Royal Institute of British Architects
Includes a section called Find an Architect

The Round Tower Society

Round tower churches tend to be found where there is a lack of conventional stone to use for building. In much of East Anglia, the only stone to be found is flint. Flint occurs as comparatively small and knobbly individual stones, not as slabs which can be cut up into blocks. Many handsome buildings have been built with walls of flint set in mortar, but something stronger is needed at the corners where two walls meet. So a typical flint church will have stone blocks forming the corners of the main body of the church. It cost money to bring the stone from a distance, and to have it cut to shape (“dressed”). It was cheaper to build the church tower without any expensive stone corners -- by making it round.

The British Society of Master Glass Painters, founded in 1921, is Britain's only organization devoted exclusively to the art and craft of stained glass. From the outset, its chief objectives have been to promote and encourage high standards in the art and craft of stained glass painting and staining, to act as a locus for the exchange of information and ideas within the stained glass craft and to preserve the invaluable stained glass heritage of Britain. Its wide range of activities includes: lectures, conferences, exhibitions, forums, guided walks and other events connected with stained glass; an annual Journal of Stained Glass, a quarterly Stained Glass Newsletter and other publications; access to the Society’s extensive reference library on stained glass and the online Members' Forum, as well as illustrated online design portfolios for Fellows and Associates.

The Harlaxton Symposium is an interdisciplinary gathering of academics, students and enthusiasts which meets annually to celebrate medieval history, art, literature and architecture through a programme of papers selected around a chosen theme.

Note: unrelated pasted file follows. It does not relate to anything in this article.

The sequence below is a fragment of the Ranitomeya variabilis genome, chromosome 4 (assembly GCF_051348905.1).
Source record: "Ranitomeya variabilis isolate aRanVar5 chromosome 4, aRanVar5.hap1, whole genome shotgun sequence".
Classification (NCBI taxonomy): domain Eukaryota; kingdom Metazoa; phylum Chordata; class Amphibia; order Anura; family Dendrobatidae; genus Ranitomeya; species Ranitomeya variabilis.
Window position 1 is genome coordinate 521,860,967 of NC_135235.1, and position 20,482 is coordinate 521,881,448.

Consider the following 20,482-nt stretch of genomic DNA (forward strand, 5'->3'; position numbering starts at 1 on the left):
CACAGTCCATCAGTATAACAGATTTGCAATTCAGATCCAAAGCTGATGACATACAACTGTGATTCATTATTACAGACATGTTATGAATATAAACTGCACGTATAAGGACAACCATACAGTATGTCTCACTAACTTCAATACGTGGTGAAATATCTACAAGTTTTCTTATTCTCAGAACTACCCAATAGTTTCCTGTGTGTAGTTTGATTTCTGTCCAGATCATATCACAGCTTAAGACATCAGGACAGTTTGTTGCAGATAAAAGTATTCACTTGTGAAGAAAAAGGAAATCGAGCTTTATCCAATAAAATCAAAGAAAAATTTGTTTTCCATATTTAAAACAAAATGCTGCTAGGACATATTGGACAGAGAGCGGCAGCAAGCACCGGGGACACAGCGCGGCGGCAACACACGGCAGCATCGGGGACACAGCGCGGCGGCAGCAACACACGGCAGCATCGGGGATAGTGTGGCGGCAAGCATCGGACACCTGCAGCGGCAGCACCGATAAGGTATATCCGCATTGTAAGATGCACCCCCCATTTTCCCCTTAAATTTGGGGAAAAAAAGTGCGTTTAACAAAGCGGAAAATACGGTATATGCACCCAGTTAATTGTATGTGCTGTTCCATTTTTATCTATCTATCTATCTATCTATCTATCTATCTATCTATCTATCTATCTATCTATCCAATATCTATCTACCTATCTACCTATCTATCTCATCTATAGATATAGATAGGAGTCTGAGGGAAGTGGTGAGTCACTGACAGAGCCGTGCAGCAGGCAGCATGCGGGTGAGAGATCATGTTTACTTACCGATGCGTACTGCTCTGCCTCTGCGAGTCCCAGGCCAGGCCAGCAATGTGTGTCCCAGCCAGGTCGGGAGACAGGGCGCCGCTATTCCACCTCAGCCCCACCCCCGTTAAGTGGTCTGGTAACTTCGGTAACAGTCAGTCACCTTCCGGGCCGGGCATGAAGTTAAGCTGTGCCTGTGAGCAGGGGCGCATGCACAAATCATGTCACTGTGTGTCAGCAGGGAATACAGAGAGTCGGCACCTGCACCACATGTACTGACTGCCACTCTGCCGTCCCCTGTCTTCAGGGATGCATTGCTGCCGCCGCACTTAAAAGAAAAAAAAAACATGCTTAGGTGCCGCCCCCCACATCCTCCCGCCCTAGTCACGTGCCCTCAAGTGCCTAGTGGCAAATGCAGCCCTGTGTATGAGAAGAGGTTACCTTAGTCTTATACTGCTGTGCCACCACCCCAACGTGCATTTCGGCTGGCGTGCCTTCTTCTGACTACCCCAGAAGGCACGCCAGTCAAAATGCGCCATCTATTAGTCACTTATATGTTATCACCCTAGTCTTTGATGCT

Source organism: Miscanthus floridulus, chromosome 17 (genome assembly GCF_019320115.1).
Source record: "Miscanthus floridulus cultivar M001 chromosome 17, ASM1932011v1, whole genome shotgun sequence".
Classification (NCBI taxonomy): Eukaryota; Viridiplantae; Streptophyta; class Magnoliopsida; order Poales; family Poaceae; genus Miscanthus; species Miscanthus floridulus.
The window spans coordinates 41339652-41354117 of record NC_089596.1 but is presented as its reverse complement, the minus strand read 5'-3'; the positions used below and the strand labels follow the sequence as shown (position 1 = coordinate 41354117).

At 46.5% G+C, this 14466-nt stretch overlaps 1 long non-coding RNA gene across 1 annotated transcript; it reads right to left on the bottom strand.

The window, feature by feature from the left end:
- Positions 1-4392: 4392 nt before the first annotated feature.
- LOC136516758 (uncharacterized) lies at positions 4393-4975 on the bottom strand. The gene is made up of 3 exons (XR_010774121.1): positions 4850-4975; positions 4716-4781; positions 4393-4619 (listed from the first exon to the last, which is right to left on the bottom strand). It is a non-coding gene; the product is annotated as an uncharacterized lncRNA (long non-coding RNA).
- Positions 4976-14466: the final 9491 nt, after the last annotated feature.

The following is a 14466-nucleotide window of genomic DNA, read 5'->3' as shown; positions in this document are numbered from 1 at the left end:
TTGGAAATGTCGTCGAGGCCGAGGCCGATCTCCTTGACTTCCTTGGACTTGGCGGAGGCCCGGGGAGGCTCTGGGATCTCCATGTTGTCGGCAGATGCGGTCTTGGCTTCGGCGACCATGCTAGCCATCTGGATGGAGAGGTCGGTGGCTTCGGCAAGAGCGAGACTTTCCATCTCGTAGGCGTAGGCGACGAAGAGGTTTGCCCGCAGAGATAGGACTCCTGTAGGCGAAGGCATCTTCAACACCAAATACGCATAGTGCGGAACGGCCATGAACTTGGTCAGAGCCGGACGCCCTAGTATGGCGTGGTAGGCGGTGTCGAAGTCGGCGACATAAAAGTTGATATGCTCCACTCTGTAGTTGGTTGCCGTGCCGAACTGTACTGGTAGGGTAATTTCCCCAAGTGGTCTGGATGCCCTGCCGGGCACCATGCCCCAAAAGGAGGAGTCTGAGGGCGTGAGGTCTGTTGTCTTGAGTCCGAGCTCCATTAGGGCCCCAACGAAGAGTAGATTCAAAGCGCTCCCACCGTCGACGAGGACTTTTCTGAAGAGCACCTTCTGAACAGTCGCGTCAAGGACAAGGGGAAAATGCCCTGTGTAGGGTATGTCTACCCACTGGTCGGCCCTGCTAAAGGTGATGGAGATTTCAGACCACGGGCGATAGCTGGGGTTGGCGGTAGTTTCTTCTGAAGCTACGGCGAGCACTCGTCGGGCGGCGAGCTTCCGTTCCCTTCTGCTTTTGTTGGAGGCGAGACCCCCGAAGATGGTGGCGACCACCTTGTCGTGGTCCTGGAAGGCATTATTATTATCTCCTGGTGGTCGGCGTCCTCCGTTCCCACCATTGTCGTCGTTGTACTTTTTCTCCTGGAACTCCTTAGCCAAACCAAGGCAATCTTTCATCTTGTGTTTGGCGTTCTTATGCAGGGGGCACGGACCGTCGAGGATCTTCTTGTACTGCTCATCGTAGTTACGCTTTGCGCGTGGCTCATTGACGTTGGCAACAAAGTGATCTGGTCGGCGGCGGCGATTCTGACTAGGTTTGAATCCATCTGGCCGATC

The Symposium, which began in 1984, was the brain-child of Dr. Pamela Tudor-Craig, Lady Wedgwood, and the host of the four- day conference has always been Harlaxton College in Lincolnshire, a delightful Victorian Baroque mansion which is now the British campus of the University of Evansville, Indiana.



Ely Cathedral

as seen as you come over

the hill at Stuntney

"Oh! What a wonderful sight to behold"

Search this site:

powered by FreeFind



St George by Alfred Lashbrook Wilkinson at St George, Thriplow visited by the trust on it's church tours in May 2011


Alfred Lashbrook Wilkinson

makers mark on the above window



The Kempe Society

The Kempe Society, which was formed in 1984, unites the increasing number of people who admire the work of this man Charles Eamer Kempe and his studios, whether having a layman's interest in stained glass and church furnishings or a professional interest. It is due in no small measure to their efforts that the reputation of Kempe and his work, which has suffered perhaps more harshly than his contemporaries from mis-informed and predjudiced comment, is regaining pre-eminence.

The Pugin Society

Augustus Welby Northmore Pugin (1812—1852), son of the French émigré Augustus Charles Pugin, architectural draughtsman and topographical watercolourist, is arguably the greatest British architect, designer and writer of the nineteenth century. Pugin was responsible for an enormous quantity of buildings, and also for countless beautiful designs for tiles, metalwork, furniture, wallpaper, stained glass and ceramics. Some of his best known work includes the magnificent interiors of the Houses of Parliament, the church of St Giles, Cheadle, in Staffordshire, and his own house, The Grange, in Ramsgate, Kent, together with the nearby church of St Augustine, which he built and paid for himself.

  All Images Cambs Historic Churches Trust 2011 l Registered Charity No: 287486 l website by nextnorth